Currently viewing the category: "Hornworms"
What's That Bug? does not endorse extermination

Subject: Moth caterpillar
Location: France, haute Pyrenees
October 1, 2015 9:37 am
Hi my friend in the south of France (haute Pyrenees) found this and we wondered what type of moth it is.
Signature: Bug ID

Death's Head Hawkmoth Caterpillar

Death’s Head Hawkmoth Caterpillar

This Hornworm is the caterpillar of a Death’s Head Hawkmoth, Acherontia atropos, a distinctive species featured in the artwork associated with the book and movie The Silence of the Lambs.

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What's That Bug? does not endorse extermination

Subject: Cute bug
Location: Madeira Ialands (porto Santo)
September 27, 2015 5:33 am
Here is a photo of a large caterpillar bug found in the madeira islands. It’s easily the size of a large finger with cute markings. awww :)
I know its probably the caterpillar of a hawk moth, but which one? I would appreciate any more information you might have..
Signature: Thanks


Hornworm of the Vine Hawkmoth

We agree that this is a Hornworm, but we haven’t had much luck verifying the species.  Perhaps one of our readers will be able to provide additional information.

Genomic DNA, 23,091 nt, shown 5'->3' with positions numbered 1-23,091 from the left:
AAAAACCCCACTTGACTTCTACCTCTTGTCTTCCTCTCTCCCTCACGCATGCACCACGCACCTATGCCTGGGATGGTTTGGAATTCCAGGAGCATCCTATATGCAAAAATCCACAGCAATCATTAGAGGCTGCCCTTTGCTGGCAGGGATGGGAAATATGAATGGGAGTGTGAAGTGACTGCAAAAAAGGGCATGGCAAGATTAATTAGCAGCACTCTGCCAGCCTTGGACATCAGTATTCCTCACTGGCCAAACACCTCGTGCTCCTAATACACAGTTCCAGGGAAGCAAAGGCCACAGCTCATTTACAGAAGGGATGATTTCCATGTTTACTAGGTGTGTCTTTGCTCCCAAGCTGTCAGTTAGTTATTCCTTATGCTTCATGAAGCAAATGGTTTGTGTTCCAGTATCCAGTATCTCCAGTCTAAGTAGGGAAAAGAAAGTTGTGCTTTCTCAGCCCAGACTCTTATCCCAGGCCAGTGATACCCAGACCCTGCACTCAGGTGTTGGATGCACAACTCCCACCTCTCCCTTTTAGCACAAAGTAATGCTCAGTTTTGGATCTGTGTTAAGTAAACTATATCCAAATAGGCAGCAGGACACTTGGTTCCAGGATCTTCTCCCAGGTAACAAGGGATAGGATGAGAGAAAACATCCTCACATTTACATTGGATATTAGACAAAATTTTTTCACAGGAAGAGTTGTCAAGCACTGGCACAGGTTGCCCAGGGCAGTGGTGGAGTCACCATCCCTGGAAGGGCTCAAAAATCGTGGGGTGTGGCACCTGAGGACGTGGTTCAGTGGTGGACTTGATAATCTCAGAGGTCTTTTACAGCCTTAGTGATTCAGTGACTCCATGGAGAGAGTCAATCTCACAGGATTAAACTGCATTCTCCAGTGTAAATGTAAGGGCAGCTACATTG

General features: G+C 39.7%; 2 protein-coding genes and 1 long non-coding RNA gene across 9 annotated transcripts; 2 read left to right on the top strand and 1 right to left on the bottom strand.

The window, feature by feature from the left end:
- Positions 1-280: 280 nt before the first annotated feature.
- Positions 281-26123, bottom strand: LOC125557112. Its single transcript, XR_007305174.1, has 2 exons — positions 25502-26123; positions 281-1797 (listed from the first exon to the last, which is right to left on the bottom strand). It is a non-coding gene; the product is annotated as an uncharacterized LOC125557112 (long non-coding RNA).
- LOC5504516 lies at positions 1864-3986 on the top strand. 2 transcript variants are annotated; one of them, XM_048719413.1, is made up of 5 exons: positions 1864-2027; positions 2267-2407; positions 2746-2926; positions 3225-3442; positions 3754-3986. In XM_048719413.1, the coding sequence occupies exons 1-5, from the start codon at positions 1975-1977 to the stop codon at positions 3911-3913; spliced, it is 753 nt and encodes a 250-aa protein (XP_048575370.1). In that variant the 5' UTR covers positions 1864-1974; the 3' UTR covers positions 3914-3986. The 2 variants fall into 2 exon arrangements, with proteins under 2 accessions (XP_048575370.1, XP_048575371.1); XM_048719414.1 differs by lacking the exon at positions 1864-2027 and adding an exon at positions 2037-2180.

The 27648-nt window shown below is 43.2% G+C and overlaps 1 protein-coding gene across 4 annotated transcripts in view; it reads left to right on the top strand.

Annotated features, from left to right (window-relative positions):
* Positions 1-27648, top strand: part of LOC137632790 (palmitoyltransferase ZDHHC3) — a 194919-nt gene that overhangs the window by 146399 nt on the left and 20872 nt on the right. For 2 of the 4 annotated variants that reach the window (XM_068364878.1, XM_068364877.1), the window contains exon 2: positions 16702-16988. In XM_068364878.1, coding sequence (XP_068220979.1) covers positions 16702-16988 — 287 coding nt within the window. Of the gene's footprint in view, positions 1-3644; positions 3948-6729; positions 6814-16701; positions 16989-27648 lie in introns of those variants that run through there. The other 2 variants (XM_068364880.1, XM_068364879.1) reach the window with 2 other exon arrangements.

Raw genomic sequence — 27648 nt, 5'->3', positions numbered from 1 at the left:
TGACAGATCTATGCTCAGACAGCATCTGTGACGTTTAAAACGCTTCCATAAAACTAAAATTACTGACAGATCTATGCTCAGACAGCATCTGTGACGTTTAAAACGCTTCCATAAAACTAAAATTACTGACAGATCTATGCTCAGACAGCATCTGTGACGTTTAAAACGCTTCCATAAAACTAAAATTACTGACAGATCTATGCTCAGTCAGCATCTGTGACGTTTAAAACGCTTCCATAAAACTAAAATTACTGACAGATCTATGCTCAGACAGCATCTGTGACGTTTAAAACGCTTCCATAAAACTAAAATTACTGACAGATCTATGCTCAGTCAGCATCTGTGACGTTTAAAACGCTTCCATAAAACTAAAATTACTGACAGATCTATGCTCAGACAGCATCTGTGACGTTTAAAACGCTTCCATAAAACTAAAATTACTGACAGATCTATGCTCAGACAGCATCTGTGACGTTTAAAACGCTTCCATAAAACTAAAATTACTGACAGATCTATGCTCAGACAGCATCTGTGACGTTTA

Correction:  A reader provided a comment indicating that this is the caterpillar of a Vine Hawkmoth, and Sphingidae of the Western Palaearctic confirms that identification.

Cindie Lonergan, Ann Levitsky, Veikko Juhani Loponen liked this post
What's That Bug? does not endorse extermination

Subject: Caterpillar
Location: Stillwater, Oklahoma
September 24, 2015 3:38 pm
Found this big ol guy crossing the street headed to our pond. Can’t seem to figure out what he is!
Signature: The Castro Family

Banded Sphinx Caterpillar

Banded Sphinx Caterpillar

Dear Castro Family,
This magnificent caterpillar is a Banded Sphinx Caterpillar,
Eumorpha fasciatus, and you can compare your individual to this image from BugGuide.  According to BugGuide:  “Larvae feed on Evening Primrose, Oenothera species, Water Primrose, Ludwigia species, and other related plants (Onagraceae).”  Most Sphinx Moth caterpillars pupate underground, and we suspect this large individual stopped feeding and was looking for a good location to dig underground to commence metamorphosis.  This is such a great image illustrating a child’s wonder with the natural world that we have decided to feature your submission.

Thanks for the help!! We spent a Looooooooong time researching and couldn’t find  out what it was!! Interesting that it feeds on water plants! No wonder it was by our pond!!
That’s so cool you’re going to feature our photo! Where can we see it? On your website?
Thanks again for the help! We can complete our nature journal entry! :)
Heidi E Castro

Christy Harris, Team Castro Racing, Kimberly Wochele, Jamie Wise, Ann Levitsky, Mary Lemmink Lawrence, Astrid Bremstaller, Heather Duggan-Christensen, Alex Raplee liked this post
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Subject: Dark Hornworm
Location: Lake Ann Michigan
September 9, 2015 1:16 pm
Found both the normal green hornworm and the almost black one on 8/17/14 just 3 miles south of the Village of Lake Ann, Michigan. zip code 49643.
The darker one was much more aggresive, vibrated and emitted an odd noise when handled even slightly.